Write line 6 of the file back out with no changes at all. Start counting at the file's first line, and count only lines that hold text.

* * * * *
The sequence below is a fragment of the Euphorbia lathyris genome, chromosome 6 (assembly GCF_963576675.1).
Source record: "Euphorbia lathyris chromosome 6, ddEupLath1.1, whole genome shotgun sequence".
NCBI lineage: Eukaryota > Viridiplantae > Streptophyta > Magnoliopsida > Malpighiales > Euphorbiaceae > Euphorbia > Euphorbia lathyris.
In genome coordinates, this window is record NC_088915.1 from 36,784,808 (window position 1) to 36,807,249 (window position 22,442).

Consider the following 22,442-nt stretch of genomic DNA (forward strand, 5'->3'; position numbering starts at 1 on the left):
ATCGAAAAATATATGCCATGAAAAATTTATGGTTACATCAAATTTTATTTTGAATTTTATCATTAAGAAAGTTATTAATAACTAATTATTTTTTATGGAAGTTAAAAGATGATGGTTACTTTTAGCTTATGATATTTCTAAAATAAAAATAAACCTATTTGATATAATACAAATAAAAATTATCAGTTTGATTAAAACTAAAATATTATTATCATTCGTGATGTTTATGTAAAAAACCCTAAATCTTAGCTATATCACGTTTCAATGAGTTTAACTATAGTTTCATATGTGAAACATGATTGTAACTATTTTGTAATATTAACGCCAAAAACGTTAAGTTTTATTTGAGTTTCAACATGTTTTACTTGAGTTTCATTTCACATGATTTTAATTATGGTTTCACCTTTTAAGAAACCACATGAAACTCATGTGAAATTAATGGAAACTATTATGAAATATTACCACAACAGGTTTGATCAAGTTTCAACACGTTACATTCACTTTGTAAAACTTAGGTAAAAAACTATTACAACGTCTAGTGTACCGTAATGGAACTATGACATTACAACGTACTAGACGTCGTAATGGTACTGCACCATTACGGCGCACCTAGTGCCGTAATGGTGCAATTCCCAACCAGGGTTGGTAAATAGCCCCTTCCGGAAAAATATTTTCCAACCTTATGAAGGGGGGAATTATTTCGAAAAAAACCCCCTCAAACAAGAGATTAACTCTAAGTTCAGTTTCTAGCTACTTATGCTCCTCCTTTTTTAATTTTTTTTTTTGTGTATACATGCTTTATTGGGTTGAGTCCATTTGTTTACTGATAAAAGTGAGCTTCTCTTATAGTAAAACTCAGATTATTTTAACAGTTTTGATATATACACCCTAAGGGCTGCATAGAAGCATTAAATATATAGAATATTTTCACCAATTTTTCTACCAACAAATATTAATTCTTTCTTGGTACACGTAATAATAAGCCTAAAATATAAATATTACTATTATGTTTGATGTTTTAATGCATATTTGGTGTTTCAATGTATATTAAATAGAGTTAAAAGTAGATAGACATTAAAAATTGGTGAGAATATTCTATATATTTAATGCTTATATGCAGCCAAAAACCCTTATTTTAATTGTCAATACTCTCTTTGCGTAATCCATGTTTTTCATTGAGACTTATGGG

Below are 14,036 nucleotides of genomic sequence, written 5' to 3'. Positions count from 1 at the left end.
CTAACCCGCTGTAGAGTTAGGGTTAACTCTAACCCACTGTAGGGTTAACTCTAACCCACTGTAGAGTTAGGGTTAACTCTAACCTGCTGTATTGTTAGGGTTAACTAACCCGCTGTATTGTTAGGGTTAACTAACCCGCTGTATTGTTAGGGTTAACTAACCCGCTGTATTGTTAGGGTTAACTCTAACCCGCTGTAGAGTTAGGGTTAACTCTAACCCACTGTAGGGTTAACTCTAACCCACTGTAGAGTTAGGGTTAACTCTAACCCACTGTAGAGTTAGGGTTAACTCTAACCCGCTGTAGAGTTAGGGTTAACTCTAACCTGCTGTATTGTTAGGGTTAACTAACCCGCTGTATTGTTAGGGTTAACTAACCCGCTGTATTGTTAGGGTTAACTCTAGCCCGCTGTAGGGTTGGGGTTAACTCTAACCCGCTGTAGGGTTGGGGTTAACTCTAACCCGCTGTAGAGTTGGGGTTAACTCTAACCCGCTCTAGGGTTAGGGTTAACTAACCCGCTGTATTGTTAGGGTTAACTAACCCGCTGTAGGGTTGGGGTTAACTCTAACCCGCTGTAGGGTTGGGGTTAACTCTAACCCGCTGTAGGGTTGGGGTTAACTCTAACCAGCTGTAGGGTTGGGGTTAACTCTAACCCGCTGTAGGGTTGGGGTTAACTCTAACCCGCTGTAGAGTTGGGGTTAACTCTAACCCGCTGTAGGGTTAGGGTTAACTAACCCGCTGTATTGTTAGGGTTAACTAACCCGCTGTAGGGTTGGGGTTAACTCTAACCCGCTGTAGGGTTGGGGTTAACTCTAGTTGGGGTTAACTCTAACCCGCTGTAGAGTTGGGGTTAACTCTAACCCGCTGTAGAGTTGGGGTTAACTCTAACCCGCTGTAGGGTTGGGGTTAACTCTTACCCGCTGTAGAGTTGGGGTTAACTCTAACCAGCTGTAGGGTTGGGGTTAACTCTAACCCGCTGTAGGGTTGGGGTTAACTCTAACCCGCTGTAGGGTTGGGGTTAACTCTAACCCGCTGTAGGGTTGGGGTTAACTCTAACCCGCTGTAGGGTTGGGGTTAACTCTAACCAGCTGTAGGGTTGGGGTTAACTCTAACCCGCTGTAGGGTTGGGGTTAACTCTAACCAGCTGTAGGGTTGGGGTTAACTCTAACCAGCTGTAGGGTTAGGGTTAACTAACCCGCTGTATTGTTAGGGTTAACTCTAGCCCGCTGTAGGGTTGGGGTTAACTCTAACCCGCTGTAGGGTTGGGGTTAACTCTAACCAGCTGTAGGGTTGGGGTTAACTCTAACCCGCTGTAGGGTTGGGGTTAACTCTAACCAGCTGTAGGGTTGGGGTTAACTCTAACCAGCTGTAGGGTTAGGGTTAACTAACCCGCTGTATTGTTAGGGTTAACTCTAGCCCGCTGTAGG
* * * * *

ATCGAAAAATATATGCCATGAAAAATTTATGGTTACATCAAATTTTATTTTGAATTTTATCATTAAGAAAGTTATTAATAACTAATTATTTTTTATGGAAGTTAAAAGATGATGGTTACTTTTAGCTTATGATATTTCTAAAATAAAAATAAACCTATTTGATATAATACAAATAAAAATTATCAGTTTGATTAAAACTAAAATATTATTATCATTCGTGATGTTTATGTAAAAAACCCTAAATCTTAGCTATATCACGTTTCAATGAGTTTAACTATAGTTTCATATGTGAAACATGATTGTAACTATTTTGTAATATTAACGCCAAAAACGTTAAGTTTTATTTGAGTTTCAACATGTTTTACTTGAGTTTCATTTCACATGATTTTAATTATGGTTTCACCTTTTAAGAAACCACATGAAACTCATGTGAAATTAATGGAAACTATTATGAAATATTACCACAACAGGTTTGATCAAGTTTCAACACGTTACATTCACTTTGTAAAACTTAGGTAAAAAACTATTACAACGTCTAGTGTACCGTAATGGAACTATGACATTACAACGTACTAGACGTCGTAATGGTACTGCACCATTACGGCGCACCTAGTGCCGTAATGGTGCAATTCCCAACCAGGGTTGGTAAATAGCCCCTTCCGGAAAAATATTTTCCAACCTTATGAAGGGGGGAATTATTTCGAAAAAAACCCCCTCAAACAAGAGATTAACTCTAAGTTCAGTTTCTAGCTACTTATGCTCCTCCTTTTTTAATTTTTTTTTTTGTGTATACATGCTTTATTGGGTTGAGTCCATTTGTTTACTGATAAAAGTGAGCTTCTCTTATAGTAAAACTCAGATTATTTTAACAGTTTTGATATATACACCCTAAGGGCTGCATAGAAGCATTAAATATATAGAATATTTTCACCAATTTTTCTACCAACAAATATTAATTCTTTCTTGGTACACGTAATAATAAGCCTAAAATATAAATATTACTATTATGTTTGATGTTTTAATGCATATTTGGTGTTTCAATGTATATTAAATAGAGTTAAAAGTAGATAGACATTAAAAATTGGTGAGAATATTCTATATATTTAATGCTTATATGCAGCCAAAAACCCTTATTTTAATTGTCAATACTCTCTTTGCGTAATCCATGTTTTTCATTGAGACTTATGGG